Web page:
The Wylie student is one of many Muslim kids here who shared their stories about bullying.

Stella M Chávez / KERA News

Oak Cliff's Bishop Arts District is in the midst of a makeover with new retail and apartments. A few blocks away, a new art gallery – Mercado Artesanal – aims to help the neighborhood keep its cultural identity.

Bill Zeeble / KERA News

Opponents of Dallas County Schools have won a battle to dismantle the troubled bus service provider. About 58 percent of voters chose to force the agency to wind down operations.

Bill Zeeble / KERA News

Barry Jacobs has spent the past couple of months collecting complaints from parents at Solar Preparatory School for Girls in Dallas.

Their complaints are about the bus system, Dallas County Schools. It provides transportation for nine North Texas school districts, including the Dallas Independent School District. 

Stella M. Chavez / KERA News

It’s a little after 6:30 at night inside Daugherty Elementary in Garland, but classes are in session. Alvaro Méndez stands in front of a group of eager students: They're parents learning English.

Sylvia Komatsu / KERA News

Vivian Castleberry, a North Texas journalism pioneer and peace activist, died Wednesday morning, her family said. She lost a battle with breast cancer at age 95.

Stella M. Chavez / KERA News

Some kids in Fort Worth are getting a little bonus with their haircuts -- a chance to read with their barbers. It's part of a new effort by the city's schools to place books inside barbershops and encourage barbers to dive into them with their pint-sized patrons. 

J.J. Pearce High School Football Facebook page

The Richardson Independent School District has suspended two high school students after they posted racially charged messages on social media.

Stella M. Chavez / KERA News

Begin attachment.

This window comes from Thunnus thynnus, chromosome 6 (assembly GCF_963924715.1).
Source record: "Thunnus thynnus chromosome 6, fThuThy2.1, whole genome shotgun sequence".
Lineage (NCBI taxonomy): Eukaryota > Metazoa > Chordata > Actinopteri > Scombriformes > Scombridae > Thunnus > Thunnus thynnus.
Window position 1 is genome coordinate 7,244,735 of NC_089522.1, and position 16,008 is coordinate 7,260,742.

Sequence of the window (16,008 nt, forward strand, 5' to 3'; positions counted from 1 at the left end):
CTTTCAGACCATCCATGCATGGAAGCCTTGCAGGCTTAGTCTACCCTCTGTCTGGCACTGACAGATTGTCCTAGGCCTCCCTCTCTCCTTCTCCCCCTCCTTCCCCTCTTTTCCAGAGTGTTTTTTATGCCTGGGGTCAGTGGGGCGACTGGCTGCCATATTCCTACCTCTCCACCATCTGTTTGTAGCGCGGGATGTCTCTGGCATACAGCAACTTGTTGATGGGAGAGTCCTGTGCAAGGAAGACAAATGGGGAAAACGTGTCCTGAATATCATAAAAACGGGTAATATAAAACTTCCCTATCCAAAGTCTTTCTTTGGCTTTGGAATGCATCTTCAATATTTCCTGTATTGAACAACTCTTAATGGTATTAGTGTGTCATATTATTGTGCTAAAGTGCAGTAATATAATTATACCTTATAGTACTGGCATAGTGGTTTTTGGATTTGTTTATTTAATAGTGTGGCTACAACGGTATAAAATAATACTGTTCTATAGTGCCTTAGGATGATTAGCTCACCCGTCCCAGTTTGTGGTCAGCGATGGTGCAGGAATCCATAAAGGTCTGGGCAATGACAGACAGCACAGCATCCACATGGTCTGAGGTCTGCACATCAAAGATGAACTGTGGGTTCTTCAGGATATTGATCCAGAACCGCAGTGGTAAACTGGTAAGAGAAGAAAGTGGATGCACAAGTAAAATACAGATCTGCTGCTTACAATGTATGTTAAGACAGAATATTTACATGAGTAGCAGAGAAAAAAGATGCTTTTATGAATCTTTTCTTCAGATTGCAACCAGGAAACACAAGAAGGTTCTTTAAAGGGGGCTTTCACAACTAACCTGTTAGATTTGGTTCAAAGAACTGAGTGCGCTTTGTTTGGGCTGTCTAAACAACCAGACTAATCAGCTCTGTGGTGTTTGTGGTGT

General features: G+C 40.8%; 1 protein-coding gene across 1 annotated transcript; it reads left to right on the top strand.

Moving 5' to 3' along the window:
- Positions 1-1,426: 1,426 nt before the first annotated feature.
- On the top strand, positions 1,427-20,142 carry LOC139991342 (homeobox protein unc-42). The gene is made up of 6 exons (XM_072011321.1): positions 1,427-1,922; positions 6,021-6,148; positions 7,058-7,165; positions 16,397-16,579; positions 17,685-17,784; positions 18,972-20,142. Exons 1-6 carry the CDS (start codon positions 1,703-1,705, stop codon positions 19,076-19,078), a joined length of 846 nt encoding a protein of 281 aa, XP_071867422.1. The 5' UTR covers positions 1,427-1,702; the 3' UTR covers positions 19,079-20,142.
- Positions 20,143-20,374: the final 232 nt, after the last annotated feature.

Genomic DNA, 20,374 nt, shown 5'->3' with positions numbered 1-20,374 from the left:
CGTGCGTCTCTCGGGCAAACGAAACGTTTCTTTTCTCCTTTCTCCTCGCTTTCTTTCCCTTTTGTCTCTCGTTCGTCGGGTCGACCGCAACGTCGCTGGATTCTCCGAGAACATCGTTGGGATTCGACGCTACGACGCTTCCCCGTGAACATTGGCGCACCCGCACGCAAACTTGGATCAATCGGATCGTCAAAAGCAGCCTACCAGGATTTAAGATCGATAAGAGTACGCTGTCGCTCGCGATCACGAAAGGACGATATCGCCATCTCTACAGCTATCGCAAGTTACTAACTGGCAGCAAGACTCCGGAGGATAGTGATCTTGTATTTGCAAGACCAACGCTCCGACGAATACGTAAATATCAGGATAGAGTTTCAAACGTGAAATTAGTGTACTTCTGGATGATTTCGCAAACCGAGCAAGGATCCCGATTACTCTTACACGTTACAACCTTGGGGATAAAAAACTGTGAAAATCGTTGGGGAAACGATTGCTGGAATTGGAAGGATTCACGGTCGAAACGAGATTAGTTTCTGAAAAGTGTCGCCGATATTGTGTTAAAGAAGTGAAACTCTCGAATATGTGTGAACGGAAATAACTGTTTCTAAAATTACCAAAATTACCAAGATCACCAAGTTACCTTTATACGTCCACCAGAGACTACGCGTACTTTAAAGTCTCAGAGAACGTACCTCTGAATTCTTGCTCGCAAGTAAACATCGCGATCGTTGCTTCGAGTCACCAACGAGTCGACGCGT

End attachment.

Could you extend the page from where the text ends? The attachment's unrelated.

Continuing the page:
Texas Education Commissioner Mike Morath was in Dallas this week to talk about how the state’s schools are doing -- and the impact Hurricane Harvey has had on education.

Stella M Chávez / KERA News

Richardson high school students got to rub shoulders with music industry insiders on Wednesday, including Grammy award winners.

The professionals were in North Texas for Career Day, an event organized by the Grammy Museum.

Stella M. Chavez / KERA News

Immigrant evacuees in Houston are already struggling to rebuild their lives after Harvey. Now, some are worried about their future after President Trump’s decision to the Deferred Action for Childhood Arrivals (DACA) program. 

Stella M. Chávez / KERA News

Hurricane Harvey has been a tough slog for most Houstonians. For immigrants without papers, the barriers are even more daunting. An undocumented couple whose rental house was trashed by flooding is still waiting for help.

Stella M. Chavez / KERA News

Houston bills itself the most diverse big city in America. A quarter of the population was born outside of the U.S. – and a third of that number is undocumented. Because of federal rules that limit aid to those residents, that presents a huge challenge after a disaster like Hurricane Harvey.

Stella M. Chavez / KERA News

Fateyva Miles has been a mail carrier in the Houston area for three years. She moved there from Michigan.

“I kinda don’t like the flooding, but I love Houston,” she said.

Stella M. Chávez / KERA News

In Houston, baseball fans welcomed back their team on Saturday. The Astros played a double-header against the New York Mets – the first games at home since Harvey slammed into the Texas Gulf Coast.

Stella M. Chávez / KERA News

Nereyda Rangel sang to her newborn daughter at Driscoll Children's Hospital in Corpus Christi. The building sits only a few blocks from Corpus Christi Bay, which spills into the Texas Gulf Coast.

As Hurricane Harvey brewed in the Gulf, Shaddai Jireh Leija fought for her life. Soon, she and other newborns would need more than just medical care. They would need help getting out of there.

Stella M. Chávez / KERA News

Dallas, Fort Worth and Irving officials made preparations Monday to house evacuees from Hurricane Harvey and its aftermath.   

U.S. Department of Education / Flickr

Earlier this summer, KERA reported on a new law that allows certain community colleges in Texas to offer four-year degrees in areas like nursing and early childhood education. Supporters say this will help fill shortages in those fields. But not everyone’s happy about the effort.